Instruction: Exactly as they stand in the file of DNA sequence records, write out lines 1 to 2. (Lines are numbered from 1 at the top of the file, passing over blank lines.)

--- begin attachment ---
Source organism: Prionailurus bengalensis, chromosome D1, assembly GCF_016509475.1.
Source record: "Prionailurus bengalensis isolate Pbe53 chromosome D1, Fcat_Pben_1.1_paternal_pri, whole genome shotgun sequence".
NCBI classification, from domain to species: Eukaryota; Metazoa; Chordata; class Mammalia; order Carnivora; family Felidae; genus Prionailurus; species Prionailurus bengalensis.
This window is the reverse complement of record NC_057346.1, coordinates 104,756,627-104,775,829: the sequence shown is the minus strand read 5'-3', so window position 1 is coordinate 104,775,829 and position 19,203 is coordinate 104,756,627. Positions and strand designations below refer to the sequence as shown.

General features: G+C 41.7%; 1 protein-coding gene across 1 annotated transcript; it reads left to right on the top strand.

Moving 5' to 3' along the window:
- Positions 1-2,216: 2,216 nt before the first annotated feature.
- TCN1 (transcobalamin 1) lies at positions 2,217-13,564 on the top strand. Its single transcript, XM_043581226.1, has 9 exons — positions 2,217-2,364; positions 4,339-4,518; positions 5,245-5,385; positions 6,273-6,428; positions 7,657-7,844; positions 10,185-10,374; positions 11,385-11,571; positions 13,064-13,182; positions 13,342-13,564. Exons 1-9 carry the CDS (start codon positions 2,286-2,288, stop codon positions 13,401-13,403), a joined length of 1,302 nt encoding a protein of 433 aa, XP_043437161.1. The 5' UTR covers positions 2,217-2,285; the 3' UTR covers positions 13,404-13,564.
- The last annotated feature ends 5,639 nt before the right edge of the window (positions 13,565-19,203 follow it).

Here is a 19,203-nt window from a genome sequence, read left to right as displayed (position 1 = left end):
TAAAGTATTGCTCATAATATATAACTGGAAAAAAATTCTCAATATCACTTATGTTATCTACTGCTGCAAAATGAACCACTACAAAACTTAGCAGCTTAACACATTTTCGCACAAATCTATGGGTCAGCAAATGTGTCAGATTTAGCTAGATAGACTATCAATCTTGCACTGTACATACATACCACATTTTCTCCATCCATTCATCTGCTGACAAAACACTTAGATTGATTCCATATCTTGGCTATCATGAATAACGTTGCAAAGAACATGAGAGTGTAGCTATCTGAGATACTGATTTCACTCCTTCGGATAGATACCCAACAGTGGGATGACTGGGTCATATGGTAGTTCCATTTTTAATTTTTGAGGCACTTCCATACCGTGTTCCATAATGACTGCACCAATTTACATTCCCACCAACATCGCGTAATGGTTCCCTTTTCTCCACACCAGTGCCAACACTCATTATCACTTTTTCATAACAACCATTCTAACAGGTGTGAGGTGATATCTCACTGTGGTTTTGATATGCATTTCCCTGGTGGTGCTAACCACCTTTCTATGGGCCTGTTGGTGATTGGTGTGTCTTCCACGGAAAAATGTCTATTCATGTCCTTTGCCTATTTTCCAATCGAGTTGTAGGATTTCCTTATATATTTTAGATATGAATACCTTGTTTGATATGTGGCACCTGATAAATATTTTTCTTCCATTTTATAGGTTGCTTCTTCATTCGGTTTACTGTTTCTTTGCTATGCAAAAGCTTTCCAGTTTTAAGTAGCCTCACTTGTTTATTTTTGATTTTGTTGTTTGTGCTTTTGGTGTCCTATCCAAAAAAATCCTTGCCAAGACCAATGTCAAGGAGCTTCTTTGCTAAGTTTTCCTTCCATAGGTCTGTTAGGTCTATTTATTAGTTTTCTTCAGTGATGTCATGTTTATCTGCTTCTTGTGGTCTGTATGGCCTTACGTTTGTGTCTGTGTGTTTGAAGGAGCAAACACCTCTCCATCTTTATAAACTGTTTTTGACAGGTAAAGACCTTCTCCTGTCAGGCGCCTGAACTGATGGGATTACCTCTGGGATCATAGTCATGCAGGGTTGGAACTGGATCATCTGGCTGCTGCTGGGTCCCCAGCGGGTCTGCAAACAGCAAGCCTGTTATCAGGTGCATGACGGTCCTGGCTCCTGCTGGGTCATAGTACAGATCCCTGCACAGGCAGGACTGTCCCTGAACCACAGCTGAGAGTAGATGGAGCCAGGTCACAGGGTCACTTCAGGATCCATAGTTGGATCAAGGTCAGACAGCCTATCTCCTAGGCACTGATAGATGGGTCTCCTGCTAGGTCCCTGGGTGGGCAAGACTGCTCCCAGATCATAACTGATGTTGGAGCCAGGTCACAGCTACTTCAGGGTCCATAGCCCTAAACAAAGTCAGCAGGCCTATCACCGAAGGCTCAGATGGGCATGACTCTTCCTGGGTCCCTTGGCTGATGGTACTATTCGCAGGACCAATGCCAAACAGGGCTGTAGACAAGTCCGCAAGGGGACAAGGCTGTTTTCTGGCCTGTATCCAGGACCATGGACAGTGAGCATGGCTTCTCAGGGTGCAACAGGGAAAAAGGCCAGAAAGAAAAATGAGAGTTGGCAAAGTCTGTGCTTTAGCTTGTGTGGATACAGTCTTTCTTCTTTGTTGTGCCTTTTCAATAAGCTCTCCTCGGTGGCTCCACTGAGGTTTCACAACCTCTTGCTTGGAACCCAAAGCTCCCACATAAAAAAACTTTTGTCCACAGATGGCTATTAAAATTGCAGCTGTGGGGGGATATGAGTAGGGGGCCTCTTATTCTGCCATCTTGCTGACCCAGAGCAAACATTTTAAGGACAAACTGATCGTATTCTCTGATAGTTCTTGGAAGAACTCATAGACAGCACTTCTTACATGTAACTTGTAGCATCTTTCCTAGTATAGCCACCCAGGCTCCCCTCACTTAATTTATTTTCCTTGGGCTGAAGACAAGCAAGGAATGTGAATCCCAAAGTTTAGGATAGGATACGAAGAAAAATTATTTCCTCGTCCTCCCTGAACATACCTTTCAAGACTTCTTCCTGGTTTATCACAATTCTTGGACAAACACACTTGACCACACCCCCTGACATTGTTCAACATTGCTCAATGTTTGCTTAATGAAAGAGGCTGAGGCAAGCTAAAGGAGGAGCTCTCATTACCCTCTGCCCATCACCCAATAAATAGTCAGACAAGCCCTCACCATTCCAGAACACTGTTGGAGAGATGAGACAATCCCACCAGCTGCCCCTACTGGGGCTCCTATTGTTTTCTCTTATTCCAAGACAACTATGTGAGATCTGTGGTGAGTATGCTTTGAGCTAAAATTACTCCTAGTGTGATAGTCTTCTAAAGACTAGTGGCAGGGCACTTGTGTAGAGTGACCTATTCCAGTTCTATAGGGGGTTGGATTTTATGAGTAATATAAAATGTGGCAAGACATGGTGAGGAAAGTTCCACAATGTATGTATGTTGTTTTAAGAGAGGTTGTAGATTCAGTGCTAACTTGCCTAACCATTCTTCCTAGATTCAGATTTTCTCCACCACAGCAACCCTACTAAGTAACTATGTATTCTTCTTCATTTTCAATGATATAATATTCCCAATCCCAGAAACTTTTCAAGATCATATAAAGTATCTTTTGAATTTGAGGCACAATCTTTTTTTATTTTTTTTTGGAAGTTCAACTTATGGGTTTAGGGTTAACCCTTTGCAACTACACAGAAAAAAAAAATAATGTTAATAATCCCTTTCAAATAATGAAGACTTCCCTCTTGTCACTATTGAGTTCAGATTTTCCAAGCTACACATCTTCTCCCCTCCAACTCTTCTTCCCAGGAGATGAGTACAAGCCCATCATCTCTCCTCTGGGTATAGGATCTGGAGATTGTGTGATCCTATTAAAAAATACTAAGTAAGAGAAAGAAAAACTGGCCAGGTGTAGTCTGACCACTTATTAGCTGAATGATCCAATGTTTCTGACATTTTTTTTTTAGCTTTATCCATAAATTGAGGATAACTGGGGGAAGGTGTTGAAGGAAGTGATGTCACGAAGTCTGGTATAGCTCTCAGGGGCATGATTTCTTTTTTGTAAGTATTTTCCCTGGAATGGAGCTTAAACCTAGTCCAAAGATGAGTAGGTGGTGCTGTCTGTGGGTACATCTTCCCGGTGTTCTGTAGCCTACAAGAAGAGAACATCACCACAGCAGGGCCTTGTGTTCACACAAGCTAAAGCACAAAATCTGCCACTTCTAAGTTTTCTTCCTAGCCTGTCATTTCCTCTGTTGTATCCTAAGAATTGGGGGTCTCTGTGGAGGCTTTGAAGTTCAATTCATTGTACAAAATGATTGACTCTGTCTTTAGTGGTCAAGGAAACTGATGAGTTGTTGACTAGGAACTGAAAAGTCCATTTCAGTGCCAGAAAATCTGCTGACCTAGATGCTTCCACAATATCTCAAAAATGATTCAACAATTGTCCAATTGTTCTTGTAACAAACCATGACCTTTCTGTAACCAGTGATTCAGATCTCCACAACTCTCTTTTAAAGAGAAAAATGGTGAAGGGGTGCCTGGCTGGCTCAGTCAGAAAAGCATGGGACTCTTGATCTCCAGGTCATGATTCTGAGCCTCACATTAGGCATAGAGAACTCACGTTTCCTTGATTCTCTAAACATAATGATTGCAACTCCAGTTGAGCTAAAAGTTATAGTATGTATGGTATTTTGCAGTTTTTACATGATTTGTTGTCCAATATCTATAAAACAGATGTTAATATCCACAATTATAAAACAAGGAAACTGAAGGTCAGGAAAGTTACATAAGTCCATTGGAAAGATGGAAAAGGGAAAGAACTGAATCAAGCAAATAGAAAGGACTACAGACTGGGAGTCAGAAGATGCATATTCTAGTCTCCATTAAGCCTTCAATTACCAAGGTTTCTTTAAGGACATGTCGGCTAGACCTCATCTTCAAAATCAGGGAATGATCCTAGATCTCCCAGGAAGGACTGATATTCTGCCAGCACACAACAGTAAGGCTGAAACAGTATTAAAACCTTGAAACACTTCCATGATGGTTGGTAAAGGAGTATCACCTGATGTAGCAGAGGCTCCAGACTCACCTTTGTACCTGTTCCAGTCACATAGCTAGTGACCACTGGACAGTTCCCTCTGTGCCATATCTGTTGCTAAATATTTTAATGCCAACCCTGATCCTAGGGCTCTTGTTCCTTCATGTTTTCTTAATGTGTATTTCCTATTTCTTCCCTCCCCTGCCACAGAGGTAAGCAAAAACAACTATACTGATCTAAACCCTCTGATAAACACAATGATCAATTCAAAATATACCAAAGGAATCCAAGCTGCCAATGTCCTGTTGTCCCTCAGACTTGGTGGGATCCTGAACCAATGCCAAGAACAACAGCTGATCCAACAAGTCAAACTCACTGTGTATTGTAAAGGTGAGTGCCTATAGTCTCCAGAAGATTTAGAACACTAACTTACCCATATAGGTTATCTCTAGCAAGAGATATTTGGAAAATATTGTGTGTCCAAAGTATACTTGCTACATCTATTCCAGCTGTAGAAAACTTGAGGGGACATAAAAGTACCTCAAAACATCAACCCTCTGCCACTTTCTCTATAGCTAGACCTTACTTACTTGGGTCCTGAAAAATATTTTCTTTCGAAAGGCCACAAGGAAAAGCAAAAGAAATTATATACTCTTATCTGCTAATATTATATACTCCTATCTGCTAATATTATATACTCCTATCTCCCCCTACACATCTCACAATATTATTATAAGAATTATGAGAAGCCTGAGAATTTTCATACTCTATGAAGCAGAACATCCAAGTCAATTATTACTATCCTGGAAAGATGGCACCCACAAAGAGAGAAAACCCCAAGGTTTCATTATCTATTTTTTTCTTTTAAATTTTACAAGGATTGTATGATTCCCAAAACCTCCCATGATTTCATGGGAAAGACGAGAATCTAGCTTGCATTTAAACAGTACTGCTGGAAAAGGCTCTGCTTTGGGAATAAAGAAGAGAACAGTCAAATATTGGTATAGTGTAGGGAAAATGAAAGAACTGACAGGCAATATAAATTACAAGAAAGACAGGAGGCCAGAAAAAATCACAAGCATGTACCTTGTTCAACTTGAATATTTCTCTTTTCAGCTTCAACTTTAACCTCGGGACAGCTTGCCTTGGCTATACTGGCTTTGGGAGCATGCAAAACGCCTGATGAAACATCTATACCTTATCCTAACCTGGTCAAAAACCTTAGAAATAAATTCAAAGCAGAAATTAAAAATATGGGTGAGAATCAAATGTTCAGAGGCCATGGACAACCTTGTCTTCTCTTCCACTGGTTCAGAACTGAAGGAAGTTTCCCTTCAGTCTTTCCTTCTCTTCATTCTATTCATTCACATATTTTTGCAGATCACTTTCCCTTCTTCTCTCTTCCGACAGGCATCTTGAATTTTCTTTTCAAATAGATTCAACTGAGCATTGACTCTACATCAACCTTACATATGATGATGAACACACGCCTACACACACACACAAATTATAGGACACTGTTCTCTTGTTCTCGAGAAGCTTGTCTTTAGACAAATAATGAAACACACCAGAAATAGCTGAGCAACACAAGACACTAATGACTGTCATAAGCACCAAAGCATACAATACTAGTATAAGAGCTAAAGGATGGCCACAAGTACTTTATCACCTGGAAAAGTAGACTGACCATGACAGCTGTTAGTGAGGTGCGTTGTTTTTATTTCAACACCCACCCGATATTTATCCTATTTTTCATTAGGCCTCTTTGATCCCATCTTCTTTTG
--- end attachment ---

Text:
Source organism: Prionailurus bengalensis, chromosome D1, assembly GCF_016509475.1.
Source record: "Prionailurus bengalensis isolate Pbe53 chromosome D1, Fcat_Pben_1.1_paternal_pri, whole genome shotgun sequence".